Finding 2: Substantial number of courses with strong relationship between duration and grade

Next, we ran the same model for each course in the sample. Yes, 34,519 regression models; good thing for nested loops and multi-core servers. We created a data table with key statistics for each of the models, and ran descriptive analyses against these statistics. We found interesting and promising results. Adjusted R squared for significant courses

Out of the courses analyzed, 7,648 (22%) had statistically significant results – affecting almost 390,000 students. The mean effect size explained 20% of the variation in final grade. This was quite an improvement! The distribution in this effect size is largely normally distributed as illustrated at the right, with a slight skew toward lower values.

We analyzed factors within the data set that might explain the variation in this effect size – namely, the average time spent in a course, enrollment size, and other context criteria – and did not find a clear indicator that could help us to understand and predict stronger from weaker effects.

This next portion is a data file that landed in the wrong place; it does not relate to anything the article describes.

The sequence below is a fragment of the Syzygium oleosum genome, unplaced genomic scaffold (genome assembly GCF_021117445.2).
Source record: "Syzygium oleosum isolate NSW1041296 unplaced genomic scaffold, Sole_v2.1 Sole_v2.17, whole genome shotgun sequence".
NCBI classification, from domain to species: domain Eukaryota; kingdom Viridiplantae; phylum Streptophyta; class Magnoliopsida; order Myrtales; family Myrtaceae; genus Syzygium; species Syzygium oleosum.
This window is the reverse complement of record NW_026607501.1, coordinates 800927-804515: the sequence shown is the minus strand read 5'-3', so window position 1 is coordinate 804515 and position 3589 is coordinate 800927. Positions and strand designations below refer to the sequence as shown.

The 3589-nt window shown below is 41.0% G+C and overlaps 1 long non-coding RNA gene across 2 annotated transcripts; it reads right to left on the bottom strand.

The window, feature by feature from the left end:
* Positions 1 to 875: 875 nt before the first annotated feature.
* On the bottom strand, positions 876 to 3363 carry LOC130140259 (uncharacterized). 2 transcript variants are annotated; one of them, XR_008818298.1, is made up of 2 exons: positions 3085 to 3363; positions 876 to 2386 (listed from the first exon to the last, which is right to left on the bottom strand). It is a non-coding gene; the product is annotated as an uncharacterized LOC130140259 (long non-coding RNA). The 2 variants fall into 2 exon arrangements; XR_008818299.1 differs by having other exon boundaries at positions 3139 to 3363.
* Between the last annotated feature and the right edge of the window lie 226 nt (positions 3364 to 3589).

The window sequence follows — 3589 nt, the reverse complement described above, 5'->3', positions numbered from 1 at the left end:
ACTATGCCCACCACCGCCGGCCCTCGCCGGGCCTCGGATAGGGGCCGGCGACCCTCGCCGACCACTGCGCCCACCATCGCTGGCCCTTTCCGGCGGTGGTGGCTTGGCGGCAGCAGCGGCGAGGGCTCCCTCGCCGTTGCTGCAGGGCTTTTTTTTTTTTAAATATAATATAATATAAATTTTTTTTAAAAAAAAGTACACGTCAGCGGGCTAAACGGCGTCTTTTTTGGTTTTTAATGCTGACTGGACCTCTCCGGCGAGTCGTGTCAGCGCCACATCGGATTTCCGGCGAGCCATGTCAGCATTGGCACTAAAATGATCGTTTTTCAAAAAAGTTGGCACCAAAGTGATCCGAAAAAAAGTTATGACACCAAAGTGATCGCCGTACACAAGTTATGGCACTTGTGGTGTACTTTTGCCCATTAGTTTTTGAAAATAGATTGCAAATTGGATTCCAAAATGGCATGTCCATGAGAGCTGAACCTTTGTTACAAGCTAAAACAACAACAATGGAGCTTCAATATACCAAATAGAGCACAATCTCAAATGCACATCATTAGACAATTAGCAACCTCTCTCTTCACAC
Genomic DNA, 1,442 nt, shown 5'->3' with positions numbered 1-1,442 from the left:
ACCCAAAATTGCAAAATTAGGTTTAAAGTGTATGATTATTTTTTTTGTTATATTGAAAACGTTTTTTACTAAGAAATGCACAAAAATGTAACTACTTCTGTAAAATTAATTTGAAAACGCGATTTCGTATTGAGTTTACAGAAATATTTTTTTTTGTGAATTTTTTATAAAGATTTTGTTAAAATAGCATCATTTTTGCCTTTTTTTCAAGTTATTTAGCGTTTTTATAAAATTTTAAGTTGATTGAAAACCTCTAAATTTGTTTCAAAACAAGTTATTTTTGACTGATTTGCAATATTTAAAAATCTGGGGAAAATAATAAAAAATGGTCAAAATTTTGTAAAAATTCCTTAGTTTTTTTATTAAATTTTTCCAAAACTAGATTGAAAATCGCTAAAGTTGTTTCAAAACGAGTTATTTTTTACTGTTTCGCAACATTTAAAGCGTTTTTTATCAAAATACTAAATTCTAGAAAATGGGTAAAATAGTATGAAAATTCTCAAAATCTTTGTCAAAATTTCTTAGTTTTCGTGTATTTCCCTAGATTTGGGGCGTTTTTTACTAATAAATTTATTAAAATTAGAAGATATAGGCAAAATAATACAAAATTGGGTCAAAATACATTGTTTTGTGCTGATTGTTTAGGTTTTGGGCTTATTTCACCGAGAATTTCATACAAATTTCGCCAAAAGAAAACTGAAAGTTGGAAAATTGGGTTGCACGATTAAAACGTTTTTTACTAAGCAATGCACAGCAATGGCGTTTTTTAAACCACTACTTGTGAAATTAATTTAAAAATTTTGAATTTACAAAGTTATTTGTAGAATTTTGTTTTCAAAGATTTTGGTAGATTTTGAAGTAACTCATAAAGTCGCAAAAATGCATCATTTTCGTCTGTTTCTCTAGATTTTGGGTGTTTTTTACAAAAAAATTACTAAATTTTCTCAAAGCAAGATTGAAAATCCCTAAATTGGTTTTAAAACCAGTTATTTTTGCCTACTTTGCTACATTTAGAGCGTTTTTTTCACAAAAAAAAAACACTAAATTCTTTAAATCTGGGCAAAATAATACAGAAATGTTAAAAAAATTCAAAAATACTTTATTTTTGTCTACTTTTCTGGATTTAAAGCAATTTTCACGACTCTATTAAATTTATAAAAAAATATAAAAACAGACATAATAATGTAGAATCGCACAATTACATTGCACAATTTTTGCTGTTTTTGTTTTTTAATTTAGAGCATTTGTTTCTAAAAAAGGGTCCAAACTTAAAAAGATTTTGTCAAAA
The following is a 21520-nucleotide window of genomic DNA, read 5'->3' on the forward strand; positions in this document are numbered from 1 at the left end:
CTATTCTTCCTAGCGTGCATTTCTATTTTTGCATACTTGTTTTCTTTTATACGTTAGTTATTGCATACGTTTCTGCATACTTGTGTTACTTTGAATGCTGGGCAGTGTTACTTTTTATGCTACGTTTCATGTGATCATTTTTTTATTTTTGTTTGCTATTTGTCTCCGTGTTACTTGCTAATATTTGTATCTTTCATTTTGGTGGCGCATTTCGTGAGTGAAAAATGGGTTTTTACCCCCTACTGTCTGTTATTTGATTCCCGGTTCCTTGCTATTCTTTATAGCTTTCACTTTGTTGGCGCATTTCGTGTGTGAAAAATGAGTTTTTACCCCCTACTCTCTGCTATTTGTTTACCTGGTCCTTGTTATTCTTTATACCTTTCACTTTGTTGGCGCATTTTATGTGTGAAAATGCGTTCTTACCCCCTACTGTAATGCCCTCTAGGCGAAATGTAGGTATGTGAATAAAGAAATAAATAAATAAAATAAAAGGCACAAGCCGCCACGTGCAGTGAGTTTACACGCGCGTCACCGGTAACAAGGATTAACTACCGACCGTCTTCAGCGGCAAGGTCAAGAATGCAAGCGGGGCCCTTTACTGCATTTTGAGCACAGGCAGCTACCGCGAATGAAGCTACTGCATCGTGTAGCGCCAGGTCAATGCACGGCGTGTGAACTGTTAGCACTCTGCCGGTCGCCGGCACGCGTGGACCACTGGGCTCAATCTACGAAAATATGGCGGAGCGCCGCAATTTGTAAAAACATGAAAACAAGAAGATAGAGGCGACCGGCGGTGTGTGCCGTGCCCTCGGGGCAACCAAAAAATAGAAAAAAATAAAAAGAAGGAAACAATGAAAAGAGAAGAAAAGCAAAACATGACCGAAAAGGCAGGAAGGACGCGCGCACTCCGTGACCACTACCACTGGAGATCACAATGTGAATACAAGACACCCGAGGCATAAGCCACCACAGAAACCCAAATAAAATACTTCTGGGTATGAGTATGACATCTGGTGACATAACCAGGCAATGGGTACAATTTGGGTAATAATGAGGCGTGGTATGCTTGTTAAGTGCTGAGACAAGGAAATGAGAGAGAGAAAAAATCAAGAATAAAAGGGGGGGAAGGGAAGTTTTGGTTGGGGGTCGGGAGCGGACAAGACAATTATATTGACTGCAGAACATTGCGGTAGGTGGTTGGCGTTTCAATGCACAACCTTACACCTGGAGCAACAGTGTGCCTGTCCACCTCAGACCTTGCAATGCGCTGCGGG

Implications & next steps

We are using the results from this research to revise the triggers and notifications that are built into Blackboard Learn with the Ultra experience, and make the results more accurate for instructors and learners. The results also validate the approaches we are taking in X-Ray Learning Analytics and Blue Canary solutions by building custom predictive models at the course level.